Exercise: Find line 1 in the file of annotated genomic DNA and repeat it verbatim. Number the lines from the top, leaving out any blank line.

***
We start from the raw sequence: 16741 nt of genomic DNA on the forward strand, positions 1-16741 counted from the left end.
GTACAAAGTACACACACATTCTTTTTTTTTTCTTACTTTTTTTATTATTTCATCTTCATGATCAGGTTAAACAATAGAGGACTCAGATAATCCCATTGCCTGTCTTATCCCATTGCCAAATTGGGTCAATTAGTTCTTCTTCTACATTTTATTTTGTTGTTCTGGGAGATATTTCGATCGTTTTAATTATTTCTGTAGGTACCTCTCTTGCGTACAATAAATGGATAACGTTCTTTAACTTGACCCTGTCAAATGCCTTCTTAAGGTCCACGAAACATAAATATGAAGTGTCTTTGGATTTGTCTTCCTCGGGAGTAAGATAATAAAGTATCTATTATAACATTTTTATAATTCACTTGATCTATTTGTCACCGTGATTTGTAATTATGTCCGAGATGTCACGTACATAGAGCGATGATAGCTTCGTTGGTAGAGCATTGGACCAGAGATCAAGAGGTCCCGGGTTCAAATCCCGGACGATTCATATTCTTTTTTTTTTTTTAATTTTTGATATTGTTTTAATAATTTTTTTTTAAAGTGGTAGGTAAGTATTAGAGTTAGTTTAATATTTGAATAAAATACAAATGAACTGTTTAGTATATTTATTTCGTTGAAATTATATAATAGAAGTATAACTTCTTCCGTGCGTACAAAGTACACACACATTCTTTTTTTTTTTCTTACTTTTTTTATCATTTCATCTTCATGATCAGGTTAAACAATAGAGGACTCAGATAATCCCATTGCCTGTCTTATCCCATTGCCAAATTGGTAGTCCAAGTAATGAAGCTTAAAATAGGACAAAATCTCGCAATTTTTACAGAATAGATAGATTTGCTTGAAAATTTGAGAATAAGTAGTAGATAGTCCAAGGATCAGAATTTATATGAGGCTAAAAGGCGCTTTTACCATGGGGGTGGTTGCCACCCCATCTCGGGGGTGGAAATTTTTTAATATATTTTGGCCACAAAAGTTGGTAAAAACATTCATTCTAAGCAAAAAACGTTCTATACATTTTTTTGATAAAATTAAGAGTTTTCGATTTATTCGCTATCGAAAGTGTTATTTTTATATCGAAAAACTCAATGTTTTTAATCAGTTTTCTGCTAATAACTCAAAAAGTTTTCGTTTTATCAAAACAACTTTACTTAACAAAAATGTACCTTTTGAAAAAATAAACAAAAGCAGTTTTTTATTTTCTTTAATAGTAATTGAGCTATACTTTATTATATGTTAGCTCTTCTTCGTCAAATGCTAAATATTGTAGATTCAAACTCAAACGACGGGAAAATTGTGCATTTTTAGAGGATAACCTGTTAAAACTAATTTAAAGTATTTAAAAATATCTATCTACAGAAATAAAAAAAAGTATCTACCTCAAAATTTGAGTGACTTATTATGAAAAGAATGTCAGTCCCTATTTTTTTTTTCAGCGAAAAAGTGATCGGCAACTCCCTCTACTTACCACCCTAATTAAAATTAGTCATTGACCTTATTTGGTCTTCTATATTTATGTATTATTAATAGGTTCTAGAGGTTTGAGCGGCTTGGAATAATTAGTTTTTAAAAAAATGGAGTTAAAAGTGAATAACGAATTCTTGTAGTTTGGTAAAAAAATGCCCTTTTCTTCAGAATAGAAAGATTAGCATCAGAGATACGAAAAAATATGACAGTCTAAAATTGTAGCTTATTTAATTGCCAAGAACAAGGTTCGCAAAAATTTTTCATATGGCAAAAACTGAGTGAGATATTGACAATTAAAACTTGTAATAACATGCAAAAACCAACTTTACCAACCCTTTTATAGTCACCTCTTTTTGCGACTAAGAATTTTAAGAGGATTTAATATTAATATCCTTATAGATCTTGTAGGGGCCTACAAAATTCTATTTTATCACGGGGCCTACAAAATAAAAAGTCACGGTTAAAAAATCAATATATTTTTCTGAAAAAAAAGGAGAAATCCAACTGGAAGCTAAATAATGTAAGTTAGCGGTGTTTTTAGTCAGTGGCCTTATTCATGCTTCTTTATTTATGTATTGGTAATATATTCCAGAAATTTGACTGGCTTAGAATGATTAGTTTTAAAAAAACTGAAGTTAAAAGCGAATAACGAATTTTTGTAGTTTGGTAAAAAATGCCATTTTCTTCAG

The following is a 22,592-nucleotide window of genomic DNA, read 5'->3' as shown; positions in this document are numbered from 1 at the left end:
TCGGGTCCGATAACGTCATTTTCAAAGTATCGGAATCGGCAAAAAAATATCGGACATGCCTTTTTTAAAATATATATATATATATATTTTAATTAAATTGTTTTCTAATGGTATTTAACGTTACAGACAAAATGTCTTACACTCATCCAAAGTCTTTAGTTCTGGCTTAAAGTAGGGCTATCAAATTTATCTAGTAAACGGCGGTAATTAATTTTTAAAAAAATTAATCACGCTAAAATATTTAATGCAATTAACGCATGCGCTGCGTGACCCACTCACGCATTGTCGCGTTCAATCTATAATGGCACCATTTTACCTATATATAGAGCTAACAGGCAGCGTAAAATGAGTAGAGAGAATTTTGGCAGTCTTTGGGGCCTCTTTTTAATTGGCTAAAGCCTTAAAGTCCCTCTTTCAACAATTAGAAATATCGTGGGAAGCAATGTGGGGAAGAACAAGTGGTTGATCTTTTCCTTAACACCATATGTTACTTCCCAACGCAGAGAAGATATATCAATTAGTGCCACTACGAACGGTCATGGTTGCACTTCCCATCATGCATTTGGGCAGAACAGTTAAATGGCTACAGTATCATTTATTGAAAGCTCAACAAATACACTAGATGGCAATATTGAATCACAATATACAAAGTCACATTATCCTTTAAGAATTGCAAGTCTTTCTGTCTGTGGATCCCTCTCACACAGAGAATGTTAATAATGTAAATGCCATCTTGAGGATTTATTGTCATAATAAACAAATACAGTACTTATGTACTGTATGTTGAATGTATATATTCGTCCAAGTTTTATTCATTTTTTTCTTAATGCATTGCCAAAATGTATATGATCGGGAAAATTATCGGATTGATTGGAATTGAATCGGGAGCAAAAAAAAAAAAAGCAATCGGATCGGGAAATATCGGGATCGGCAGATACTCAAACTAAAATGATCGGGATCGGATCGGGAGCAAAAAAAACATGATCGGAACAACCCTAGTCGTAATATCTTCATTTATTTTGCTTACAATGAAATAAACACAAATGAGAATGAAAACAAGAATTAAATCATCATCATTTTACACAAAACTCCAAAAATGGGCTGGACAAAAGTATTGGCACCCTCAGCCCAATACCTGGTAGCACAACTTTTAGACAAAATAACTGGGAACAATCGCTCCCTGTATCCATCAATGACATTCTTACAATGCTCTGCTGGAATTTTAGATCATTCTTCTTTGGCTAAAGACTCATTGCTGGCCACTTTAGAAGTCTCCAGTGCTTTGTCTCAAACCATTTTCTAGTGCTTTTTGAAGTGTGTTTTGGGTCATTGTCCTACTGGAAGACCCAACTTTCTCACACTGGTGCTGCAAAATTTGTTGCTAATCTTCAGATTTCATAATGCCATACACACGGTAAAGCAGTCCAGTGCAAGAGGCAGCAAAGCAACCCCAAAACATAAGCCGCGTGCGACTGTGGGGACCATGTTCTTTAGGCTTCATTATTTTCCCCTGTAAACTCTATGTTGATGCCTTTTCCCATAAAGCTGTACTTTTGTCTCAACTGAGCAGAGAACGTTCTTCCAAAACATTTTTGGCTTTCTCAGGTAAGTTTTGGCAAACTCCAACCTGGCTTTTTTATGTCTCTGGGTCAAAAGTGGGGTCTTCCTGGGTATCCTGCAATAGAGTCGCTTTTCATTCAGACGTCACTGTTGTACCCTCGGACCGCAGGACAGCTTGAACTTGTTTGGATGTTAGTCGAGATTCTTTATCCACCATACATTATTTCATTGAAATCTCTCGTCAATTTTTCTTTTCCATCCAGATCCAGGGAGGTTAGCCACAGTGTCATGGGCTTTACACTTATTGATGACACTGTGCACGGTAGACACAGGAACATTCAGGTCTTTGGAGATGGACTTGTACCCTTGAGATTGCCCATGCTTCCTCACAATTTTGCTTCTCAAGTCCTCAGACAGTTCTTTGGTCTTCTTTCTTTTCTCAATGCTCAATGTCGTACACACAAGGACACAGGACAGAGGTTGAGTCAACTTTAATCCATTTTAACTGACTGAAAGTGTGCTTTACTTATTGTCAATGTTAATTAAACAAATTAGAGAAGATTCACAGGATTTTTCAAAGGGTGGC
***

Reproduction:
We start from the raw sequence: 16741 nt of genomic DNA on the forward strand, positions 1-16741 counted from the left end.